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Beginner Kitchener #12 question

post #1 of 7
Thread Starter 



Recently I decided to try my hand at making my own sausage. I picked up the Kitchener and so far am happy with the way it grinds the meat. The only problem is this is my first machine and the instructions booklet does not tell you what attachments to use when stuffing sausage. So I am unsure which attachments to use to attach the sausage tubes to the machine. If anyone familiar with the machine can give some advice, will be greatly appreciated.



post #2 of 7

If it's like my Chop-Rite #10, take off the ring that holds the plate, and place the stuffer through the ring so when the ring screws back on it will hold the stuffer against the plate. Like so:



(this is advice from someone who hasn't done it yet) I think you need this type of plate, and you don't install the blade, you just auger the already-ground meat through..


post #3 of 7
Thread Starter 

These are the attachments that came with my grinder. Basically I am not sure which plastic ring I should be using and if the plate should be on or off the grinder.

post #4 of 7
You are better off buying a 5# vertical stuffer... Way less frustrating to stuff sausage..... I quit making sausage and then this forum taught me about vertical stuffers.... I make lots of sausage now... without a stuffer, sausage is a PITA.... I have the Kitchener #12 also.... good grinder....

I use the Grizzly 5# stuffer... works very well... I am happy with it.... order an extra O-ring for $1 while you are at it.....

post #5 of 7
Thread Starter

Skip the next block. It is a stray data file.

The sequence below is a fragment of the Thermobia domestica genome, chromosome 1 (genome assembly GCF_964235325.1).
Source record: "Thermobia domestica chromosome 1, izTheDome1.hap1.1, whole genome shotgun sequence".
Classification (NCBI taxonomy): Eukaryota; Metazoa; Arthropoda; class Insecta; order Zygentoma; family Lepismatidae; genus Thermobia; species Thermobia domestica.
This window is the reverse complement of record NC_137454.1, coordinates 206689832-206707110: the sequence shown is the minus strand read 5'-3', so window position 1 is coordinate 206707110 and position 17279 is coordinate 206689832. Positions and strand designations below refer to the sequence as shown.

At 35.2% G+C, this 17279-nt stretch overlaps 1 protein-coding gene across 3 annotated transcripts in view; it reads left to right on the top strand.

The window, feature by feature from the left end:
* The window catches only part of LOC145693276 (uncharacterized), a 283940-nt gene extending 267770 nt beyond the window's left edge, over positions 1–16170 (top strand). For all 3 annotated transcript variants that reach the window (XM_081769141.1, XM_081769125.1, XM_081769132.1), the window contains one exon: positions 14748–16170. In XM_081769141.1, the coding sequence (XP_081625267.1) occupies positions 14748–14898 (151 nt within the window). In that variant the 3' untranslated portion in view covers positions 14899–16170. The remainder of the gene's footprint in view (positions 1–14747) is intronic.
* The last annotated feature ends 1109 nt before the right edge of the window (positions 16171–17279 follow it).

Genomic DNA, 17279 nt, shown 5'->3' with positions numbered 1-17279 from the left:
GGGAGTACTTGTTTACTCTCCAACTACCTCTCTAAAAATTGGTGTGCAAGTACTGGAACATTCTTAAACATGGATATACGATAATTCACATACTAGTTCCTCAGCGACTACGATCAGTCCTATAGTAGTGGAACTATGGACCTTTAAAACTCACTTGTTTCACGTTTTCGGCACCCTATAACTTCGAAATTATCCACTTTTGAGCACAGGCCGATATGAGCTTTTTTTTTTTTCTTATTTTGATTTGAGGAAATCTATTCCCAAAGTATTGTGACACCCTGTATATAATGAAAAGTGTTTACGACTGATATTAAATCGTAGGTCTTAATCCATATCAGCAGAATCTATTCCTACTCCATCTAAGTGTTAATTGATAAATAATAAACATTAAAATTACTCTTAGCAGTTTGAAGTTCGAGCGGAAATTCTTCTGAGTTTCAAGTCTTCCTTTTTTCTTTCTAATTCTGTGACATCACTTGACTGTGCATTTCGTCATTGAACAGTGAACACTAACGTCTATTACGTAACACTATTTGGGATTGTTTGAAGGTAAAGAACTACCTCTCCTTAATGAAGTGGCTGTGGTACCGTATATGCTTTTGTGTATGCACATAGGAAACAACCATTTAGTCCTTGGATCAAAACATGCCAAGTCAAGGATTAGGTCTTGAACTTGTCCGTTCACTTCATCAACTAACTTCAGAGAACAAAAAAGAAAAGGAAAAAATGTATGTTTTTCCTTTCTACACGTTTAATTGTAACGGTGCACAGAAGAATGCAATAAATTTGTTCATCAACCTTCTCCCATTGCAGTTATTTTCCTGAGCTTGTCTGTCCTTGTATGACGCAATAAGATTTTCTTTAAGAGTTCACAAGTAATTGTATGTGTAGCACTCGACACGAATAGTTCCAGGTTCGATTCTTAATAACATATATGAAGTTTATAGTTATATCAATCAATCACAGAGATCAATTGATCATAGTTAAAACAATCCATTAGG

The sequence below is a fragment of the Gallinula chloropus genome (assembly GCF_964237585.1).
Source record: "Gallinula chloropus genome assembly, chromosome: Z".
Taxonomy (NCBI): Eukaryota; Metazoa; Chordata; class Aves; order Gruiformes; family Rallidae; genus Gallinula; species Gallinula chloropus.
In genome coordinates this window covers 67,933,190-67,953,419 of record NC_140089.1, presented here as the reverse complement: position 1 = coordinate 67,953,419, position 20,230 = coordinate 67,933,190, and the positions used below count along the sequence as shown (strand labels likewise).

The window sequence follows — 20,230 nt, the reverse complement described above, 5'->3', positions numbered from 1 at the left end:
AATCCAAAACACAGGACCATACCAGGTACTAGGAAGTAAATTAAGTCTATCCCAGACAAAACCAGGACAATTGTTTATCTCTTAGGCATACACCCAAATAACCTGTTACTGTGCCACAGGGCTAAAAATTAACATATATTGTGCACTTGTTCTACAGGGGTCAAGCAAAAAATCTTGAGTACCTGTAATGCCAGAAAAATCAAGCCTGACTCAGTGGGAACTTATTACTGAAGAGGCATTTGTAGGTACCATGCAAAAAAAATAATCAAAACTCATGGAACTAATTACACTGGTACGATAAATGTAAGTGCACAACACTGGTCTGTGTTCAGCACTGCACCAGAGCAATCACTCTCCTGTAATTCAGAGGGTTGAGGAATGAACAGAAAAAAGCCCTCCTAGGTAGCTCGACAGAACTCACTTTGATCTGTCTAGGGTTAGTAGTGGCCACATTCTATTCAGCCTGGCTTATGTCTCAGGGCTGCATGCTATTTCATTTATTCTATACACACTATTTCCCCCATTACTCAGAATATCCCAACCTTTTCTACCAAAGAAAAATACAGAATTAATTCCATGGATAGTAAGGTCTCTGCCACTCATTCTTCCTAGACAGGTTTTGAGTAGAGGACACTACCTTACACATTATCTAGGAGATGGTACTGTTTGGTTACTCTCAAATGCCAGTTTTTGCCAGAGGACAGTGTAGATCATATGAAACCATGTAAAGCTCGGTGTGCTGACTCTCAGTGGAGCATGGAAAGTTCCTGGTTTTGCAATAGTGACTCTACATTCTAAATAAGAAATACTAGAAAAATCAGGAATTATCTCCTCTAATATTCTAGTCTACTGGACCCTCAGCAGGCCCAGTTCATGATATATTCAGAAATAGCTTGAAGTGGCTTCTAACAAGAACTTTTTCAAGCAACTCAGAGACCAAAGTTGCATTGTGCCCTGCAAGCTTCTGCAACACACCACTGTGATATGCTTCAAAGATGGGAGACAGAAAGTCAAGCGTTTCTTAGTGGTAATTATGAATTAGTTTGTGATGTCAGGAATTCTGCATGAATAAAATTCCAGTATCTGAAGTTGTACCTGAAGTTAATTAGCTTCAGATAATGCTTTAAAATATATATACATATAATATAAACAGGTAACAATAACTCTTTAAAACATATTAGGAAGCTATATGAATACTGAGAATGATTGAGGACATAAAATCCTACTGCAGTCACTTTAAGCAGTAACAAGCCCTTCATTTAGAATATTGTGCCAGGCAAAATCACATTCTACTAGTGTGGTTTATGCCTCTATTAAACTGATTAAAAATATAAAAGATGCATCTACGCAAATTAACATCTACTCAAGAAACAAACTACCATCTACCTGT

Yeah I was looking at the Kitchener 5lb stuffer. With my coupon should be about $80.

post #6 of 7
That's a good deal... Think about getting some cure #1 and casing for your sausage..... Butcher and Packer has both.... and Syracuse Casing Co. has casings...... Both sell good casings from what folks say here.... If you buy casings, avoid the home pak.... it is usually full of odds and ends and casings with holes in them..... When you buy a "Hank" of casings.... it is 100 yards and if properly stored will keep almost forever... Starting out, I would steer clear of "Sheep Casings" .... they are thin walled, and can be difficult to stuff when beginning.... When you get your stuff together.... Ask folks about prepping stuff for the "BIG" stuffing day.... meat prep, casing prep etc... There are some very good threads describing the "WAY" to do it that makes life easier.....

post #7 of 7

i think you should get proficient w/ the equipment you have, you will learn a lot, start small, keep things cold, cure will change the dlavor, and the characteristics of the pork, and rendes it somewhat indegestible, and some bodies may recognize cure is an invader, make sausage w/out cure and make some w/, smell and taste the difference. if you wash your hands and keep the meat cold and have a clean process, your safe. here's a very easy and basic recipe, it's for irish banger which can be used for a breakfast sausage and doubles as a brat.


3.125 or 3# of pork is a very freindly starting point, it may sound like a weird weight but this is the logic, start small and you can limit your effups, also 3.125, 6.25, 12.5,25,50,100, in working up or scaling a recipe in this way you can taste how scaling is not simple additive, also, makin 6# of sausage really isn't the same as making 50, very different.


start out w/ about 3# of pork shoulder, cut it into about 1 inch cubes, add to the cubed pork shoulder, 3 tablespoons of sage or if you have fresh, just pick some, wash ot, chop it, add to pork, now add  3 level tablespoons of salt to the pork, now add a half bottle of stout to this mixture.


mix thoroughly, you know what, i;ll do a video real soon, stay tuned.


overall keep it simple, keep it cold and wash your hands, wear gloves

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